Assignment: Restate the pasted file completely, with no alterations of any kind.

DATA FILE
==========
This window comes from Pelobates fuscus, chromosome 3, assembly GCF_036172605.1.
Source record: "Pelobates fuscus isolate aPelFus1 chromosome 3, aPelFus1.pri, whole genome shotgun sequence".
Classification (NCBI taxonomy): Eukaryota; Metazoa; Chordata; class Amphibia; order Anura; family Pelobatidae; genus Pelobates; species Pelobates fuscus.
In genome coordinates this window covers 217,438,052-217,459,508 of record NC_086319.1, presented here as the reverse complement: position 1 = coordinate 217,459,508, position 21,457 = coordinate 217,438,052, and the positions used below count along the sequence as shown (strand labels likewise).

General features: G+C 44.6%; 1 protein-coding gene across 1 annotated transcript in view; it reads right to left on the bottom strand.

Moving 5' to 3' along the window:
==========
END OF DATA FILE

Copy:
This window comes from Pelobates fuscus, chromosome 3, assembly GCF_036172605.1.
Source record: "Pelobates fuscus isolate aPelFus1 chromosome 3, aPelFus1.pri, whole genome shotgun sequence".
Classification (NCBI taxonomy): Eukaryota; Metazoa; Chordata; class Amphibia; order Anura; family Pelobatidae; genus Pelobates; species Pelobates fuscus.
In genome coordinates this window covers 217,438,052-217,459,508 of record NC_086319.1, presented here as the reverse complement: position 1 = coordinate 217,459,508, position 21,457 = coordinate 217,438,052, and the positions used below count along the sequence as shown (strand labels likewise).

General features: G+C 44.6%; 1 protein-coding gene across 1 annotated transcript in view; it reads right to left on the bottom strand.

Moving 5' to 3' along the window: